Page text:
What a wonderful question! My designs have been inspired by fairly eclectic muses, such as a favorite game from childhood (Water Arcade), bicycling down a 14,000 foot mountain (Concurrent), rides in a convertible (Cabriolet) and modern quilts (Kagan's Quilt and Four Squared). I like to ponder possibilities while I take long walks by myself. Often by the time I return home from these sojourns, I have a concept that is exciting. I then like to take a swim in my stash and see if there is yarn that further inspires me. However, one of my favorite things to do is collaborate with indie dyers to come up with the perfect yarn in just the right shade for an idea. From these collaborations, many wonderful friendships have been borne and cross promotions have proven to be helpful for each of us.

Once I have my yarn, I begin swatching. Through these "conversations" with the fiber, I refine my ideas. You can learn so much about what the yarn "wants to be" by actually getting it on to your needles or your hook. Being willing to rip things out and start over is a critical part of my process. Sometimes ideas that I would have sworn were really good end up getting kicked to the curb in favor of something better all because of swatching.

Once I've committed to the design, I begin making a finished piece in earnest. I take careful notes - okay, that's not true - I TRY to remember to take careful notes, which become the foundation for my pattern. I love to take photos of my works in progress for social media and for my Ravelry page. Once my pattern is about 90% of the way completed, I start looking for test knitters. I am so lucky to have a handful of lovely women who are willing to give my patterns a go and give me detailed feedback. I am always happy to be questioned about my instructions at this phase. Better to fix it now then to find out once the pattern has been released. Sometimes I will make a second sample myself just to make sure that the final design is as close to perfect as possible before it is released onto Ravelry and my website.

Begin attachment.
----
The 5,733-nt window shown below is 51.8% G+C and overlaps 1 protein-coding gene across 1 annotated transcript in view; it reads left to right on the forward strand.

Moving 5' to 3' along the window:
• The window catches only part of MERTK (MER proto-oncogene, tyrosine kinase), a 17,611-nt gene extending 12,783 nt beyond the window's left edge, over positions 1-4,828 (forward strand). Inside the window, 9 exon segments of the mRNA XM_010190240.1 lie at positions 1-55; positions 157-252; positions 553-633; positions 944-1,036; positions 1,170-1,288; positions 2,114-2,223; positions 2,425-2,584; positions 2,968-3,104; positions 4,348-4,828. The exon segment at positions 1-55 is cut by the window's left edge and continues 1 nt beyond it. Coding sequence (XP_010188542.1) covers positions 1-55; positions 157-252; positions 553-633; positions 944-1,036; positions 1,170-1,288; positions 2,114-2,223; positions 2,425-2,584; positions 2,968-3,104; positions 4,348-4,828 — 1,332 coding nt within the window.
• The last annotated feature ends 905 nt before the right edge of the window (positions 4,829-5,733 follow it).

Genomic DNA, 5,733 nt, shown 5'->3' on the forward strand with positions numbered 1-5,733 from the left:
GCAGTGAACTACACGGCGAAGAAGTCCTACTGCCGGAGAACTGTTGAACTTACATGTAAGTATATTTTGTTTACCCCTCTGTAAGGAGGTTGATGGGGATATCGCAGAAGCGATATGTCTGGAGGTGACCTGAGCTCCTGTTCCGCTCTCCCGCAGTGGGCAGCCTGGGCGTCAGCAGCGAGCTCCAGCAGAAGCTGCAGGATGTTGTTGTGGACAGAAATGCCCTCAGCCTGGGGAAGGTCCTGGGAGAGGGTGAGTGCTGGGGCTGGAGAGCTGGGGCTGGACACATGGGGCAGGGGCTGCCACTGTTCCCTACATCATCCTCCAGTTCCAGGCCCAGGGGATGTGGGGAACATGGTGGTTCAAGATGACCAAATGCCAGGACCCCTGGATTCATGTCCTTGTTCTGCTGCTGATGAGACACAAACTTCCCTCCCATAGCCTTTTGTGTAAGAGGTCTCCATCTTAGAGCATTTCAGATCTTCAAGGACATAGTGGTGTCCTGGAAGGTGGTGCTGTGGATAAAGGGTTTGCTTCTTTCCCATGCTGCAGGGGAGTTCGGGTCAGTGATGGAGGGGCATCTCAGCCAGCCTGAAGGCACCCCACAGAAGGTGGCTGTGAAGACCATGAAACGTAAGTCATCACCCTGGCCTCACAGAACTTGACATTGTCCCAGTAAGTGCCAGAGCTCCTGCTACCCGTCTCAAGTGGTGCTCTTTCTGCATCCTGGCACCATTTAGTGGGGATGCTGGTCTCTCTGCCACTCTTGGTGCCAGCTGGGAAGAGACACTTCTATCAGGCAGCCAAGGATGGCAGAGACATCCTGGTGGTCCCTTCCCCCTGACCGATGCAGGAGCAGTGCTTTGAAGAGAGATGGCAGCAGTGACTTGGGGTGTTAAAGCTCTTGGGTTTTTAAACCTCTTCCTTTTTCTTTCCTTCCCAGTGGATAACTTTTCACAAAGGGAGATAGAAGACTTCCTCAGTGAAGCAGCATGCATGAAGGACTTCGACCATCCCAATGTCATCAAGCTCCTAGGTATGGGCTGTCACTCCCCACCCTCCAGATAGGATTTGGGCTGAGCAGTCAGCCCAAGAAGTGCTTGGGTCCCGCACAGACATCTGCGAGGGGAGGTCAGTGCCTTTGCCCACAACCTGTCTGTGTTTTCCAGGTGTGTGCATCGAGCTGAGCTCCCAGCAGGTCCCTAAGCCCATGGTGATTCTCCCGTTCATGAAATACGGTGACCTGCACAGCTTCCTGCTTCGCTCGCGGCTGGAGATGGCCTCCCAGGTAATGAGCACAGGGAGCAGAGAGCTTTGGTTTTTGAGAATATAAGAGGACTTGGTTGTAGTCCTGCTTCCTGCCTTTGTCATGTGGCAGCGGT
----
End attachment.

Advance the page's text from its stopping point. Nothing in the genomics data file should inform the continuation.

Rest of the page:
Why did "take a swim in my stash" make me smile? I need to swim in mine. LOL. Let's stay with the stash ok? Many of us working with needle arts collect yarn, thread and other raw materials for future unknown projects. Some artists just buy what they need for a specific project. Is your studio filled with stash of all kinds of materials? If so, how do you organize everything? Do you pick up unusual supplies as you travel? Can you show us a photo of your studio?

Oh, you want a stash shot! Yes, I can do that! But first let me tell you that I recently moved from our family home of fifteen years into an apartment half the size. This is inherently stressful, but for a fiber artist who works from her home, it was rather, how shall I put it? - loathsome? detestable? yucky? - to have all your yarny hidey holes exposed! I have yet to discover new places to tuck away my yarn, so much of it is, sadly, still in boxes.